Credit insurance could play a more important role

Credit insurance could play a more important role

Credit insurance could play a more important role Credit insurance could play a more important role for businesses throughout the region as risks continue to rise, a new study has found.

In a report published by international credit insurance leader Coface, there has been no improvement in corporate payments in Asia Pacific in 2015 with 70% of those surveyed experiencing overdue payments throughout the year.

Jackit Wong, Asia Pacific economist of Coface, told Insurance Business that the annual Asia Corporate Payment Survey shows that credit insurance “could be playing a more important role” for business in Australia and throughout the region.

“The study indicates that credit insurance could be playing a more important role for businesses throughout Asia Pacific,” Wong said.

“Overdue payment risks appear to have increased, adding to financial pressures on Asian companies.

“This suggests that Asian companies should seek ways to limit the financial impact of non-payment risks. Otherwise, cash flow, the lifeblood of a business could be significantly reduced, increasing the chance of bankruptcy.

“Although the majority of Asian companies (65.3% vs. 63.5% in 2014) utilised credit management tools, credit agency reports and recommendations (33.3%) continued to be the most popular tool, followed by trade credit insurance (22.6%), debt collection (19.8%) and factoring (14.4%).

“So, trade credit insurance could be playing a more important role for businesses throughout Asia Pacific.”

Wong stressed that the figures reported by Coface present brokers with an opportunity to present clients with facts around credit insurance and how it can help their businesses.

“The Coface report could help brokers, insurers and clients to understand the corporate payment trends and experiences across the 8 economies surveyed in the Asia Pacific region, highlighting the overdue payment risks, in particular the ultra-long overdue payment risks, and their potential financial impact on clients,” Wong continued.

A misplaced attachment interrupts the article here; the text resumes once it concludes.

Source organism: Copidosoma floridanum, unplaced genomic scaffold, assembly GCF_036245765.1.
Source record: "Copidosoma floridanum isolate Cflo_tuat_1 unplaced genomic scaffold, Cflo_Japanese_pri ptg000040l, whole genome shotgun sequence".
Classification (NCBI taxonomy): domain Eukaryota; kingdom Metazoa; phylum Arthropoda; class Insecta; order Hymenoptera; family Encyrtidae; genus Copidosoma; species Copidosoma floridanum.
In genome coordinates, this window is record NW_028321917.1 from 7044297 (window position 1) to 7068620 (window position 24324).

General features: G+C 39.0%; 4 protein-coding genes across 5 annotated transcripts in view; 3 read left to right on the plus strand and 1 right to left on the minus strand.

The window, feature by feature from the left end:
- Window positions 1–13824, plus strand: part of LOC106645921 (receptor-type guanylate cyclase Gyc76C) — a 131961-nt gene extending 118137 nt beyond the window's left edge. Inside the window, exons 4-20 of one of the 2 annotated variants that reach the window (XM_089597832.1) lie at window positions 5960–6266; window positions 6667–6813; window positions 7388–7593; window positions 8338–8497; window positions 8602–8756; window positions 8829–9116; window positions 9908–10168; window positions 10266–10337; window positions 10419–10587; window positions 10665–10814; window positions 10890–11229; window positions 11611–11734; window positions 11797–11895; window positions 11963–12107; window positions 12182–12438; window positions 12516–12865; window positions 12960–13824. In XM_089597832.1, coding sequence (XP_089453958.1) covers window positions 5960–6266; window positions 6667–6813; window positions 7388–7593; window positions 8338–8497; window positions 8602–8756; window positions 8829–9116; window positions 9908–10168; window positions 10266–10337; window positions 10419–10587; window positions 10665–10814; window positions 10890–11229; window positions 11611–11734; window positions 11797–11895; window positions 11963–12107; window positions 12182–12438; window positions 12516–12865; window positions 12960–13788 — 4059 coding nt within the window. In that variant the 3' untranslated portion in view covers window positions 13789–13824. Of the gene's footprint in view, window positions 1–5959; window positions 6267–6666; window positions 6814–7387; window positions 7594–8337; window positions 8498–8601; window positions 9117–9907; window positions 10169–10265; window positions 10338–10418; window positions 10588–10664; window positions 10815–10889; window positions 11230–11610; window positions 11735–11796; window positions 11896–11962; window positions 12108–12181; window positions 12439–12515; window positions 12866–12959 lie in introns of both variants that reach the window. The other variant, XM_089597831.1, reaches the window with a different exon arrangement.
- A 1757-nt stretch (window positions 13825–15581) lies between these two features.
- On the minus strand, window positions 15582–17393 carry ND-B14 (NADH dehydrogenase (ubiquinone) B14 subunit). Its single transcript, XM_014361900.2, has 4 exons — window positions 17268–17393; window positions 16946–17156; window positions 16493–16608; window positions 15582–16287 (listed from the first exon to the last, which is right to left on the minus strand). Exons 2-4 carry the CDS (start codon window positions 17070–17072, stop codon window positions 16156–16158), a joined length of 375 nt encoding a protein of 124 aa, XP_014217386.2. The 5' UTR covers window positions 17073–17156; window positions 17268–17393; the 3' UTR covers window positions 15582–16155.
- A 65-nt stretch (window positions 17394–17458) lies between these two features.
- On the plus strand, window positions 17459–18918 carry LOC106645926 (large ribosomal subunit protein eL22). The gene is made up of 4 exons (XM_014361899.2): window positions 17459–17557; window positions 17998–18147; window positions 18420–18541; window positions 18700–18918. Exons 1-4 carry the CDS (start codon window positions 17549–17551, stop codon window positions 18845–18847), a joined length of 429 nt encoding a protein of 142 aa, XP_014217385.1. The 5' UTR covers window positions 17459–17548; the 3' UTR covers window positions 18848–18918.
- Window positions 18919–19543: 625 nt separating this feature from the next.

“According to Coface’s experience, approximately 80% of ultra-long overdue amounts (i.e. 180 days or more) are not paid back at all. When over 2% of a company’s total annual turnover is in ultra-long overdues, the company’s liquidity can become an issue, with its ability to repay suppliers in question.

“The Coface report traced the evolution of corporate payments in 11 sectors, so brokers and insurers can use our report to help clients understand the overdue payment risks in the sector(s) that their businesses might be facing, relating to credit insurance as one of the key credit management tools to help reduce the risks of non-payment.’

The Australian experience did improve over 2015 but Wong and the Coface report offered a cautious outlook for the country as international commodity prices and the economic slowdown in China continue to impact the economy.

“In 2015, the overall corporate payment experience in Australia improved, with fewer respondents faced with overdue and ultra-long overdue issues,” Wong said.

“This was a marked improvement, especially against the backdrop of the slowing domestic economy and the rout of commodities.

“That said, there were several high profile businesses that ceased trading over the period.”